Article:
Our new paper "Comparative genomics provides a timeframe for Wolbachia evolution and exposes a recent biotin synthesis operon transfer" was published today!
Check out the paper here: www.nature.com/articles/nmicrobiol2016241 – please email me for a pdf of this article!
I also wrote a short "Behind the paper" blogpost for the Nature Microbiology Community website.
Read it here:
EDIT (July 12, 2017): You can access the paper for free under http://rdcu.be/t8tX
This post deals with a recent paper about Wolbachia in plant parasitic nematodes, and with Wolbachia phylogeny in general.
Almost 30 genomes of the bacterial endosymbiont Wolbachia have been sequenced so far, and this trend is likely to continue. Wolbachia are found in a large proportion of arthropods (insects, arachnids, and allies) and in filarial nematodes. Very generally speaking, Wolbachia in arthropods are opportunistic, with varied fitness effects for their hosts, and may switch hosts horizontally. In contrast, Wolbachia in filarials are highly specialized and absolutely required for their hosts (the mechanisms underlying this co-dependence are not 100% clear yet).
The differences in lifestyle of Wolbachia from arthropods and filarials is also reflected in their genomic architecture. For example, arthropod Wolbachia typically harbour many mobile genetic elements (e.g, insertion sequences, prophages & other phage-derived elements) that are almost always missing in the very streamlined and reduced filarial Wolbachia genomes.
Now, for the first time, there is genomic data from more 'exotic' Wolbachia strains: Brown et al. have sequenced the genome of Wolbachia from a plant-parasitic nematode (wPpe from Pratylenchus penetrans), and, in a recent publication (Brown et al. 2016) compare it to the rest of the genomes of Wolbachia from arthropods and filarial nematodes. They also include in their analysis a strain from the banana aphid (wPni from Pentalonia nigronervosa) and a springtail (wFol from Folsomia candida). These strains were sequenced previously (De Clerck et al. 2015 & Gerth et al. 2014, respectively), but never investigated in a comparative framework before. All three strains are genetically very divergent from typical arthropod and filarial Wolbachia, so it was really cool to see this analysis published.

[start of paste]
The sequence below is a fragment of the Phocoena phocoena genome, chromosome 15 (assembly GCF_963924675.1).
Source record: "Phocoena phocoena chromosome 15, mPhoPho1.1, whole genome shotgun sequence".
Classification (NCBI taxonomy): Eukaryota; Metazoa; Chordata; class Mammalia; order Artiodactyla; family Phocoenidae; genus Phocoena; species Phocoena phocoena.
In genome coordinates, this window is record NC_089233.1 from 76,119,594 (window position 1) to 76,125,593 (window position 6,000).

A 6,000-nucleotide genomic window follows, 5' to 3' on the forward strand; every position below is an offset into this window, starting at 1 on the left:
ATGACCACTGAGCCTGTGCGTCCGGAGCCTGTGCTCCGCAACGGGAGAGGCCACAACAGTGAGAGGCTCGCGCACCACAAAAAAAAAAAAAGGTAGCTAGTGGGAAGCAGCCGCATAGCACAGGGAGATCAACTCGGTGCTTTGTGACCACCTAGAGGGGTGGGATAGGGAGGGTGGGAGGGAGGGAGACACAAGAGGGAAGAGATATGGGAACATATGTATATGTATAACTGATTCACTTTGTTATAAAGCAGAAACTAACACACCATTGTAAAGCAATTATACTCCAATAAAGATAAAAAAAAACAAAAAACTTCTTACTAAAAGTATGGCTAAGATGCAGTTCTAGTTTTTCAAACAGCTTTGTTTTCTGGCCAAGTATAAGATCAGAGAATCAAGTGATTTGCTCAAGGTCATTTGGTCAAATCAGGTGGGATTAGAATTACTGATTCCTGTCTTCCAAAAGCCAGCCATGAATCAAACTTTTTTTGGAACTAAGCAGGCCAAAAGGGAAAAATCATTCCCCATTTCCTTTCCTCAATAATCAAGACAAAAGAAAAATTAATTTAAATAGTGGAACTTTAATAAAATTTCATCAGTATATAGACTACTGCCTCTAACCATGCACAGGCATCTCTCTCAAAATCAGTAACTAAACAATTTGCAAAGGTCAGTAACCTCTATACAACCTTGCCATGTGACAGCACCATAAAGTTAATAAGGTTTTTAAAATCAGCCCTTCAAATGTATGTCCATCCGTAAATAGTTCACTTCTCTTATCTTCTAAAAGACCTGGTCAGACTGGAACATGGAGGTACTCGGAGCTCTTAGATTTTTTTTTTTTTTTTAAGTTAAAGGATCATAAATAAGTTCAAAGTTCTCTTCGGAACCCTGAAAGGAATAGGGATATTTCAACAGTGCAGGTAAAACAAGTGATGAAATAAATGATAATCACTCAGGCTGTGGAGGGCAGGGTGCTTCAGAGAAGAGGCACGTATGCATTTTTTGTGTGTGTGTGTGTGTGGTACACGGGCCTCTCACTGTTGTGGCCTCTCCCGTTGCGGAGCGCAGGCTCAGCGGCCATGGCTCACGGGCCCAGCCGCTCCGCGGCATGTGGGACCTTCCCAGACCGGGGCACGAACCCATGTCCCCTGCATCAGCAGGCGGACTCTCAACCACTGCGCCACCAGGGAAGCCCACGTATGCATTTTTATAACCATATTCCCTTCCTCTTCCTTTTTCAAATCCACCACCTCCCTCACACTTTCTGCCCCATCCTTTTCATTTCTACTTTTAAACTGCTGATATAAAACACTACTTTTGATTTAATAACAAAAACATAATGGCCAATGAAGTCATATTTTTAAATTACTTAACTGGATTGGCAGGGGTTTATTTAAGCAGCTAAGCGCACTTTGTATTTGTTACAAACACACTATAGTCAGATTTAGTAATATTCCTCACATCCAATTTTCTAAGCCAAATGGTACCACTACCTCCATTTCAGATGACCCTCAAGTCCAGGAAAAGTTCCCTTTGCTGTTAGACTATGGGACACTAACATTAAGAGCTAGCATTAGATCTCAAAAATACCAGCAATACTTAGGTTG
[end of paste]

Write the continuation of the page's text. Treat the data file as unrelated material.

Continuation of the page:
Here, I want to briefly summarize the main findings of Brown et al.' s study and comment on what phylogenomic datasets and gene repertoires can tell us about evolutionary relationships within Wolbachia.
In my first blog post, I will discuss a recent paper about Wolbachia classification.
In a recent study, Wang et al. (2016) investigated Wolbachia sequences from cave spiders (Telema ssp.). They found that these belong to a genetic lineage distinct from all other described Wolbachia strains (in Wolbachia, those genetically distinct lineages are called “supergroups”). I re-analysed these data and found that in fact, Wolbachia strains from cave spiders cluster within supergroup A (Gerth 2016).
[If you are unfamiliar with Wolbachia biology, or the supergroup classification system, the excellent review by Werren et al. (2008) is a good starting point.]
After I uploaded my re-analysis to bioRxiv, Guan-Hong Wang has kindly send me the alignment files they used in their study. In this post, I want to try to use these data and illustrate why their and my analysis are discordant and also, why their conclusions are likely misled.
This is it, my first personal webpage. So far, mostly information about me and my research. Also, a place to write down my thoughts and experiences, hopefully on a regular basis. Happy to hear feedback!
Coming soon: my first blog post!
This is the website of Michael Gerth. I am a biologist with an interest in insects and the microbes within them. Click here to learn more.